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What makes our Computing Foundation Year special?

Do you want to work as a professional in the technology sector? Do you want to study Computing but do not have the appropriate qualifications or entry points needed to get a place? Whether you are new to the subject or have spent some time away from education this course will enable you to access your desired degree and career path.

You will study a range of Computing, Mathematics, and Study Skills modules that will position you to be able to go on to your chosen degree course with confidence and armed with the tools you will need to succeed at the University of Worcester in Computing.

Overview

Overview

Key features

  • Covers the core skills to advance to a degree level Computing course such as Computer Coding, Mathematics for Computing, Creative Computing, Web Development, Games Design, Networks and Security and Studying with Confidence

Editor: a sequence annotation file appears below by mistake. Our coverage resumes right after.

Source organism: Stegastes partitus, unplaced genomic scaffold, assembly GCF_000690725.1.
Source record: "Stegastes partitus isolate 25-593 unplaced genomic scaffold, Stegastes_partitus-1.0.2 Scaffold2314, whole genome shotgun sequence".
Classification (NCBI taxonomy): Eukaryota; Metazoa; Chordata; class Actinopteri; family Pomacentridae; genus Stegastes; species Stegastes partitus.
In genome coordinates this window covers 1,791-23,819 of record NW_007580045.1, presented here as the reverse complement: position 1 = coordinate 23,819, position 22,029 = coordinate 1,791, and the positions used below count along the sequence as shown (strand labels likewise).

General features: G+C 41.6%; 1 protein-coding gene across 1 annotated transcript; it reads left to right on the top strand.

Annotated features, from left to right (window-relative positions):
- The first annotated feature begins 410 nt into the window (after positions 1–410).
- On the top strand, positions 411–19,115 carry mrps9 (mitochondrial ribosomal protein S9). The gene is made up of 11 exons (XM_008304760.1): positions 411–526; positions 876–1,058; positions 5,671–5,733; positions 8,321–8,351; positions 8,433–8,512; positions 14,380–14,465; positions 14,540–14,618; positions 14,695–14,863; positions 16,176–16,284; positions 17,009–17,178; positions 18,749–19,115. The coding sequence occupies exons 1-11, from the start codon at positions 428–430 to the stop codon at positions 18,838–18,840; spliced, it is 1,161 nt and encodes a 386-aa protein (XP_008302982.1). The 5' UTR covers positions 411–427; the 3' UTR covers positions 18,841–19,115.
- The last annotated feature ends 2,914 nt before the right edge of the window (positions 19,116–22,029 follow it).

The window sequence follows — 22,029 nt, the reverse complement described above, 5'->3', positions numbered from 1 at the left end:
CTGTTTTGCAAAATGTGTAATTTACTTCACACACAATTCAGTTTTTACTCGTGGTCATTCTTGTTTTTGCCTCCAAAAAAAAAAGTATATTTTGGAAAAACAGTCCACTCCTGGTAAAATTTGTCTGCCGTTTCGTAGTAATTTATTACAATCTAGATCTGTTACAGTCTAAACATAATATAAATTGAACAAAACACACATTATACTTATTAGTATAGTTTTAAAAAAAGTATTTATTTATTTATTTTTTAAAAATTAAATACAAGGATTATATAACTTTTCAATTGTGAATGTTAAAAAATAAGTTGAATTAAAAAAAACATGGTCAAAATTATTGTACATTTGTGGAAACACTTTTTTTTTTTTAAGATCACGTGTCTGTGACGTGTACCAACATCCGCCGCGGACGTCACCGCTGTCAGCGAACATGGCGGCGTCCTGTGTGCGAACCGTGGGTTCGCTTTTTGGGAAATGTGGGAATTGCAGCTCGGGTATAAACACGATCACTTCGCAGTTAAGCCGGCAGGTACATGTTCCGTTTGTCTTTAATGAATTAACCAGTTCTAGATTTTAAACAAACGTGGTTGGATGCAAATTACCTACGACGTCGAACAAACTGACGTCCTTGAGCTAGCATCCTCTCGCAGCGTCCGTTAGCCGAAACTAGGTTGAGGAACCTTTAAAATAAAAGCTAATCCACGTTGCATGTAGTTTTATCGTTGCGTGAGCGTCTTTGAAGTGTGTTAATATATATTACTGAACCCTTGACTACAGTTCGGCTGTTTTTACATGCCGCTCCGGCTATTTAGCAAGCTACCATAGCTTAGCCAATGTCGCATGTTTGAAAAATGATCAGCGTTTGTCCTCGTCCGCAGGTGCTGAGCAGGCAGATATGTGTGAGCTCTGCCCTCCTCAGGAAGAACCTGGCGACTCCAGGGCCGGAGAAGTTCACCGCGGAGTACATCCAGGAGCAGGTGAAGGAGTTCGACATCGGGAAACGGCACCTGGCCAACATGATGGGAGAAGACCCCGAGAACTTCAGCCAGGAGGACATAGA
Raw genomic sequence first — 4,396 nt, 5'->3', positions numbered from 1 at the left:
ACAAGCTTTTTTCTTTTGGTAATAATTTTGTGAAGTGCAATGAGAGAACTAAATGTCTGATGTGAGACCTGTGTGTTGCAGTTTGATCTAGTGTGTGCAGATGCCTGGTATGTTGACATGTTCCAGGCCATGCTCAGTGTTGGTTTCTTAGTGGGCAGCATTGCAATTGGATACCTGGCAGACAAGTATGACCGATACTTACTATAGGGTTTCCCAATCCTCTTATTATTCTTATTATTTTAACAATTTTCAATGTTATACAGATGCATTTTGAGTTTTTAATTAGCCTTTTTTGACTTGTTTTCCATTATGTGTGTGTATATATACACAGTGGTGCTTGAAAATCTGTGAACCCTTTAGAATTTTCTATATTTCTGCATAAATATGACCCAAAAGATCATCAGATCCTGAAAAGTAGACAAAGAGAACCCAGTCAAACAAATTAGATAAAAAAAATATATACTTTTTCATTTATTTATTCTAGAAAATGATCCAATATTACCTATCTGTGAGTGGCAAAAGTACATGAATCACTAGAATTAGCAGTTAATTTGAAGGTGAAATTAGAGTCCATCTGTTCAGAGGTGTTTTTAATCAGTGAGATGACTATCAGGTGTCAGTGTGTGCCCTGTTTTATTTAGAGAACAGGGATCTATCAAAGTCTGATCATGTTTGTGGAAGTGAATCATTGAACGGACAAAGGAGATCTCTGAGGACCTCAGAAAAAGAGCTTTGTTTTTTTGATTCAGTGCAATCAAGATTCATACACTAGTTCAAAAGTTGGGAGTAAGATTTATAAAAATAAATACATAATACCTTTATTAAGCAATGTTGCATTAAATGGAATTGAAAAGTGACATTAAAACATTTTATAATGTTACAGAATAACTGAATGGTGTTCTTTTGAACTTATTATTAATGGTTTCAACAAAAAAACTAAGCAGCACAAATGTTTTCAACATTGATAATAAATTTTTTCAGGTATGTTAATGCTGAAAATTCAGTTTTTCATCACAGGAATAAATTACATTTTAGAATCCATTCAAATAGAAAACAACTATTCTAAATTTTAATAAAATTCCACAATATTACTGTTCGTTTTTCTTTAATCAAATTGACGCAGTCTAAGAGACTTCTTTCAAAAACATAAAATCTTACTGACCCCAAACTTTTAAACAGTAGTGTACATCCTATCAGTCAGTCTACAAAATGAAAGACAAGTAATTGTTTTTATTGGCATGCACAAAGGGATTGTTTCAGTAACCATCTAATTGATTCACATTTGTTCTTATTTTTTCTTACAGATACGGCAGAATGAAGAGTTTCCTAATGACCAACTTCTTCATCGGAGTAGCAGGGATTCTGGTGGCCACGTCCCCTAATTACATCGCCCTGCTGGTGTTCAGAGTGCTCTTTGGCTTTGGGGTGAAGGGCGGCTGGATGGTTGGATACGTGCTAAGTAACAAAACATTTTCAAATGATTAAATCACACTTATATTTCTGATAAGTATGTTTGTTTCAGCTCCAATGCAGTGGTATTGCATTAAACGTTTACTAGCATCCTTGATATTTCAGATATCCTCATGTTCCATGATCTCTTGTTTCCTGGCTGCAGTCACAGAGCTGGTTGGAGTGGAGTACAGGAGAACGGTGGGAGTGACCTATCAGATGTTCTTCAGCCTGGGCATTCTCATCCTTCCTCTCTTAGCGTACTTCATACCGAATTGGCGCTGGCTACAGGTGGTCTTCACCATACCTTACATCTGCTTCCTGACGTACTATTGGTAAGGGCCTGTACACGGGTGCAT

• Gives you the opportunity to progress onto any of the courses available within the Computing Department at the University of Worcester
  • An inclusive and supportive learning environment hosted by excellent, highly experienced teaching staff
  • A focus on contemporary practical skills in a modern learning environment

 

Entry requirements

What qualifications will you need?

40
UCAS tariff points

Entry requirements

40 UCAS Tariff points and English and Mathematics Level 2 (GCSE) at C Grade / 4 or above

Other information

If you have any questions about entry requirements, please contact the Admissions Office on 01905 855111 or email admissions@worc.ac.uk for advice.

Further information about the UCAS Tariff can be obtained from the UCAS website

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Course content

What will you study?

Our courses are informed by research and current developments in the discipline and by feedback from students, external examiners and employers. Modules do therefore change periodically in the interests of keeping the course relevant and reflecting best practice. The most up-to-date information will be available to you once you have accepted a place and registered for the course. 

Foundation Year (Year 0)

  • Studying with Confidence     
  • Introduction to Coding 
  • Mathematical Fundamentals  
  • Computing and Digital Technologies

Degree level (Years 1, 2 and 3)